Thursday, September 17, 2015

Improving Bulgaria’s election administration with remote voting

Discussions on the current state of democracy tend to gravitate toward regions like the United States, the United Kingdom and India, but perhaps some of the more compelling changes are happening in other parts of the world. Some of the greatest developments are occurring in places like Brazil and the Philippines, for instance, and a major referendum is set to take place this October that could change the face of democracy in Bulgaria.

To be run alongside the Bulgarian local elections on October 25, the national referendum has been reduced down to a single question from the original proposition for three questions to be included. The proposition came forth from Bulgaria's current President Rosen Plevneliev and the question that remains on the referendum is on the subject of remote electronic voting.

More specifically, the referendum question is stated as follows: “Do you support the idea to be able to vote from a distance, electronically at elections and referendums?”

Noteworthy on how this question is being framed is that it is being positioned only as a plebiscite, meaning that the result of the referendum may not necessarily result in immediate change in how future elections are run in Bulgaria. However, if the popular vote returns as a yes, it will be a clear indication that Bulgarians are ready to modernize and improve the administration of elections in their country.

Strong support for remote electronic voting in Bulgaria has already been demonstrated, as the motion is being described not only as a presidential initiative, but as the initiative of over half a million citizens who “put their signatures down.” These same citizens, among many others, must also vote “yes” in October's referendum to ensure their voices are heard loud and clear by the country's politicians and electoral officials. Fair and equal access to exercise their right to franchise is an absolute must for all Bulgarians if the country's democracy is to be seen and understood as fair and equal too.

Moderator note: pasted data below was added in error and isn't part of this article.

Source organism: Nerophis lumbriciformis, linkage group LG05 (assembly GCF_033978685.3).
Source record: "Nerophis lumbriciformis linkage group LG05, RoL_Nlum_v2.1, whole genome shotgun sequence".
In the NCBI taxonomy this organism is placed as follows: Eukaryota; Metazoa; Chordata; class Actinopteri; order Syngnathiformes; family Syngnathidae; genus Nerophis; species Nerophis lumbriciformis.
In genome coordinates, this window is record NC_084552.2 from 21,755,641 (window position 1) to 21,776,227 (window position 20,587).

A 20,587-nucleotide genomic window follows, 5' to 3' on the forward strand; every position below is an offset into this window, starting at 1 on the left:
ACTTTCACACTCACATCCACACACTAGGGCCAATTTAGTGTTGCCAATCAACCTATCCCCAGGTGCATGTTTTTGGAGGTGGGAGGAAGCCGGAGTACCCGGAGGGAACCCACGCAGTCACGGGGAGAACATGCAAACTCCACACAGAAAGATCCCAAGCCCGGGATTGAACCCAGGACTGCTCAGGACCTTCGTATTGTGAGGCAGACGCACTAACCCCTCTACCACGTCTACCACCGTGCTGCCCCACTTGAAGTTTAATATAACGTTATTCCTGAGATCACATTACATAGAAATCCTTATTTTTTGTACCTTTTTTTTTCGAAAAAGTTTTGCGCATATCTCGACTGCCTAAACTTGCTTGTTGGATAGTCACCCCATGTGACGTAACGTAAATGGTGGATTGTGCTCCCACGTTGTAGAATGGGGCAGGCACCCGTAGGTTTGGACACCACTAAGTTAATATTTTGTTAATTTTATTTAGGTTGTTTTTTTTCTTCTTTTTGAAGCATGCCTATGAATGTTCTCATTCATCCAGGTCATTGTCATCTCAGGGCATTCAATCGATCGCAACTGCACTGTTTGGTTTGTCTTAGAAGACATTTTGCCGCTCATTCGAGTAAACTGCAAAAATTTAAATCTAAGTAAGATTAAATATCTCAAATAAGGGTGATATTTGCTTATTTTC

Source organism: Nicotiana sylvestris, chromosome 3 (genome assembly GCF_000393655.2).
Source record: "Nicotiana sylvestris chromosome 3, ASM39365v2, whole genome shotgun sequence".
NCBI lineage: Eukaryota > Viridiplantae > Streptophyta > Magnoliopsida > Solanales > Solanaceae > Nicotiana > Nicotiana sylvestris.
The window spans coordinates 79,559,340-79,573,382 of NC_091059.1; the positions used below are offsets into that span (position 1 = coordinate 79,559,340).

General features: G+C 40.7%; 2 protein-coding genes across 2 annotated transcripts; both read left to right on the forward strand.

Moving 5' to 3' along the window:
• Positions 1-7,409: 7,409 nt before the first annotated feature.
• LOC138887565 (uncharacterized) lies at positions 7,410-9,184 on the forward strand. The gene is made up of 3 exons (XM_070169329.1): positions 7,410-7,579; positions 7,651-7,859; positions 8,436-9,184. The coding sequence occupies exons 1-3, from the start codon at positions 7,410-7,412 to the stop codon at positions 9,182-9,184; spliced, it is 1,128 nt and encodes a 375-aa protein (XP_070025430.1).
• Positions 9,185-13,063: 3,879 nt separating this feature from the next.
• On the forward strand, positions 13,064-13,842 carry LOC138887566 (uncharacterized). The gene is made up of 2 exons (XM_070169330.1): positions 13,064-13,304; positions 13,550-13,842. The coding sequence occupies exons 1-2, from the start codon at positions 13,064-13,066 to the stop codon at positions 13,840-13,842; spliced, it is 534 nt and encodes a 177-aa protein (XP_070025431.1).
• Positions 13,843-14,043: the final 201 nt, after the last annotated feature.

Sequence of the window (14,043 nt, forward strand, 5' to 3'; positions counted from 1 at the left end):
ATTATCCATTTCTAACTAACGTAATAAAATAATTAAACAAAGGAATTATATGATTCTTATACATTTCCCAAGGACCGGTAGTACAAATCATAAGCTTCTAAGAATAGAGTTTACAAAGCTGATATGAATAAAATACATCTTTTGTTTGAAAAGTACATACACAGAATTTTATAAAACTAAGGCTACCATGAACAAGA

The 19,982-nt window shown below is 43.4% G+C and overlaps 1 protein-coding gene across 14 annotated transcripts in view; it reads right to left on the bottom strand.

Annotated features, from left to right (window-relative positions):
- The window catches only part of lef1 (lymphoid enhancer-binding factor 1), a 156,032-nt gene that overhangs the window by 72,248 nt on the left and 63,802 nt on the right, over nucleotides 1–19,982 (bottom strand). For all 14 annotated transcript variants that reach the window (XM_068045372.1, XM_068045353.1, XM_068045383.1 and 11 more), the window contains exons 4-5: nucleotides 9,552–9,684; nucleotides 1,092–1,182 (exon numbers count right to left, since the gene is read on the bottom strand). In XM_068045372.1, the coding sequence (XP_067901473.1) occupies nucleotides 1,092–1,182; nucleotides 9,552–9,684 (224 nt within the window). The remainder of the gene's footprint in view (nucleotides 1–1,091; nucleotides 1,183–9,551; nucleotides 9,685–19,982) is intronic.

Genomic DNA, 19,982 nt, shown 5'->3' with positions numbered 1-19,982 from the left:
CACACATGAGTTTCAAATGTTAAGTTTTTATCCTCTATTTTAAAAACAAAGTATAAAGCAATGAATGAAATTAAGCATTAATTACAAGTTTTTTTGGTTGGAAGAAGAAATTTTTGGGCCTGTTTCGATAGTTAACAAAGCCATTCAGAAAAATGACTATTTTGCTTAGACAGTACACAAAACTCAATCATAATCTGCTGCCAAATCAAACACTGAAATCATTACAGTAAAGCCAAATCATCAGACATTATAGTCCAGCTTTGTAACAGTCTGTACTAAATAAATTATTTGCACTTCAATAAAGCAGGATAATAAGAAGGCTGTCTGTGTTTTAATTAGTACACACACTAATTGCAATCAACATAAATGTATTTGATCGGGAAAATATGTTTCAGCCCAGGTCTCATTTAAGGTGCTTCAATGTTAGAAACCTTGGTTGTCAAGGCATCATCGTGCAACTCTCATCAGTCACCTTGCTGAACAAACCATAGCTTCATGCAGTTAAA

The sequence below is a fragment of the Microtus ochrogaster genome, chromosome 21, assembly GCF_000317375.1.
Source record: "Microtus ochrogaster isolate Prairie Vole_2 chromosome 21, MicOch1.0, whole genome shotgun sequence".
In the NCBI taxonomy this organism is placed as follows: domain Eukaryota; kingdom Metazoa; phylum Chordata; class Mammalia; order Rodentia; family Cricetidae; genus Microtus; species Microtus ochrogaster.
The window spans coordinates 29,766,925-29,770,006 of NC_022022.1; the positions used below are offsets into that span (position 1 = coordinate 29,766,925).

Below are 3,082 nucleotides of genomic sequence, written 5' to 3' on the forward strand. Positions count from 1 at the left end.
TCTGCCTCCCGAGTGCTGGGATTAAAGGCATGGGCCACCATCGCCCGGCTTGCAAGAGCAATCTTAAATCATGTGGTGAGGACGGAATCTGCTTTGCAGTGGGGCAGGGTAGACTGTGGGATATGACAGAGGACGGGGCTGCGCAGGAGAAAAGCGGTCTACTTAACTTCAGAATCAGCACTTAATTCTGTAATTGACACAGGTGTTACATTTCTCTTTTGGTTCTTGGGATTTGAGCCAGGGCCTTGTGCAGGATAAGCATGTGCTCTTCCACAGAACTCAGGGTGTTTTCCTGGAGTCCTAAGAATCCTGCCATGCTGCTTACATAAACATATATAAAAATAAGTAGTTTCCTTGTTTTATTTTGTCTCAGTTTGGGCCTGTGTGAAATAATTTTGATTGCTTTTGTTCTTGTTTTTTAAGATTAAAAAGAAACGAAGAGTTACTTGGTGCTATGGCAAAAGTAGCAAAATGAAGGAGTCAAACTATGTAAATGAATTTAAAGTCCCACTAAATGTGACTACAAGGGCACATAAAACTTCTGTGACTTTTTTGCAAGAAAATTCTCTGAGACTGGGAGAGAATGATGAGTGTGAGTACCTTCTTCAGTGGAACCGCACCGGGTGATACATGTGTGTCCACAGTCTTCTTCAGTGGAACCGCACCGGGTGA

With the aid of a robust and secure technological infrastructure, remote e-voting can be more efficient, more convenient, and more cost-effective too. As it stands, nearly one million Bulgarians abroad have voting rights and without such a system in place, they would be effectively disenfranchised. President Plevneliev does not agree that millions of Bulgarians should be left out from the political arena simply because they have decided to work abroad.

The availability of e-voting would be in line with how the majority of people live and work today. “We already daily use the opportunities that technology provides us,” stated Plevneliev. “Electronic voting is the future, it will certainly happen. The question is not if, but when.”

Bulgaria certainly would not be the first to entertain the adoption of e-voting or even i-voting over the Internet. The country would be able to look to positive examples, like the i-voting system in Estonia, for inspiration and guidance on how best to implement a reliable, safe and secure system for electronic voting. Now is the time for Bulgaria to automate its elections, maintaining the integrity, legitimacy and relevance of its modern democracy.